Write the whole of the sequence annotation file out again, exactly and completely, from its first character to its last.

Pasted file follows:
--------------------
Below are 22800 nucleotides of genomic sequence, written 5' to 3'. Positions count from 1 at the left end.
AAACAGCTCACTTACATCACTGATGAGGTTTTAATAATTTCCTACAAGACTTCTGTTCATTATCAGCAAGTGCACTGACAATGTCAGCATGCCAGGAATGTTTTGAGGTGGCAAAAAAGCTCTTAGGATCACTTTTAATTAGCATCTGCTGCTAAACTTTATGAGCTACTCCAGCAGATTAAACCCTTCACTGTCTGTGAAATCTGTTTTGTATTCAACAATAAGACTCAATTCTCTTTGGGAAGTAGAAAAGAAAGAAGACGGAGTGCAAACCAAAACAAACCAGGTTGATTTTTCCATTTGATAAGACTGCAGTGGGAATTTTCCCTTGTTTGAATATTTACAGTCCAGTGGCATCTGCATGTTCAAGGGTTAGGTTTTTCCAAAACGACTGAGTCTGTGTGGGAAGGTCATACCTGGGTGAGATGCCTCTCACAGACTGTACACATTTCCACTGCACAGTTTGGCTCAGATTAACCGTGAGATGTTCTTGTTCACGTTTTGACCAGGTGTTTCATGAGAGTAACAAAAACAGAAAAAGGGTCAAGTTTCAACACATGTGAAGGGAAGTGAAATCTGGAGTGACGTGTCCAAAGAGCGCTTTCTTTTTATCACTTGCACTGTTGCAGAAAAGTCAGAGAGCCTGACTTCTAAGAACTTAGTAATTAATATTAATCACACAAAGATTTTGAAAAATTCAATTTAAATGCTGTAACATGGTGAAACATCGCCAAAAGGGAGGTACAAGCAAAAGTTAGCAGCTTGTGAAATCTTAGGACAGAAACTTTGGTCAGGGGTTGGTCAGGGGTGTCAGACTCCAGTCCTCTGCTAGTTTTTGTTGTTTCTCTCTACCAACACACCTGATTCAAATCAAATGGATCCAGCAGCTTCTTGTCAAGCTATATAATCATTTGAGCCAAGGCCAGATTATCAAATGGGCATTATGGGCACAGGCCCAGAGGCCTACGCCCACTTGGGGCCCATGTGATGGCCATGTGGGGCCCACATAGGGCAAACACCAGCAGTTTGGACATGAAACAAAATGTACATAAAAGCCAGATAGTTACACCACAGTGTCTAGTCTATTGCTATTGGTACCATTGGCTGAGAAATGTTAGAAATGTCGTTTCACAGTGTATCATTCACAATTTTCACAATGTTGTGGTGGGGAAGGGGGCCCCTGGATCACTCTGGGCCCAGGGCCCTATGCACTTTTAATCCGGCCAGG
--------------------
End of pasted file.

Below are 22800 nucleotides of genomic sequence, written 5' to 3'. Positions count from 1 at the left end.
AAACAGCTCACTTACATCACTGATGAGGTTTTAATAATTTCCTACAAGACTTCTGTTCATTATCAGCAAGTGCACTGACAATGTCAGCATGCCAGGAATGTTTTGAGGTGGCAAAAAAGCTCTTAGGATCACTTTTAATTAGCATCTGCTGCTAAACTTTATGAGCTACTCCAGCAGATTAAACCCTTCACTGTCTGTGAAATCTGTTTTGTATTCAACAATAAGACTCAATTCTCTTTGGGAAGTAGAAAAGAAAGAAGACGGAGTGCAAACCAAAACAAACCAGGTTGATTTTTCCATTTGATAAGACTGCAGTGGGAATTTTCCCTTGTTTGAATATTTACAGTCCAGTGGCATCTGCATGTTCAAGGGTTAGGTTTTTCCAAAACGACTGAGTCTGTGTGGGAAGGTCATACCTGGGTGAGATGCCTCTCACAGACTGTACACATTTCCACTGCACAGTTTGGCTCAGATTAACCGTGAGATGTTCTTGTTCACGTTTTGACCAGGTGTTTCATGAGAGTAACAAAAACAGAAAAAGGGTCAAGTTTCAACACATGTGAAGGGAAGTGAAATCTGGAGTGACGTGTCCAAAGAGCGCTTTCTTTTTATCACTTGCACTGTTGCAGAAAAGTCAGAGAGCCTGACTTCTAAGAACTTAGTAATTAATATTAATCACACAAAGATTTTGAAAAATTCAATTTAAATGCTGTAACATGGTGAAACATCGCCAAAAGGGAGGTACAAGCAAAAGTTAGCAGCTTGTGAAATCTTAGGACAGAAACTTTGGTCAGGGGTTGGTCAGGGGTGTCAGACTCCAGTCCTCTGCTAGTTTTTGTTGTTTCTCTCTACCAACACACCTGATTCAAATCAAATGGATCCAGCAGCTTCTTGTCAAGCTATATAATCATTTGAGCCAAGGCCAGATTATCAAATGGGCATTATGGGCACAGGCCCAGAGGCCTACGCCCACTTGGGGCCCATGTGATGGCCATGTGGGGCCCACATAGGGCAAACACCAGCAGTTTGGACATGAAACAAAATGTACATAAAAGCCAGATAGTTACACCACAGTGTCTAGTCTATTGCTATTGGTACCATTGGCTGAGAAATGTTAGAAATGTCGTTTCACAGTGTATCATTCACAATTTTCACAATGTTGTGGTGGGGAAGGGGGCCCCTGGATCACTCTGGGCCCAGGGCCCTATGCACTTTTAATCCGGCCAGG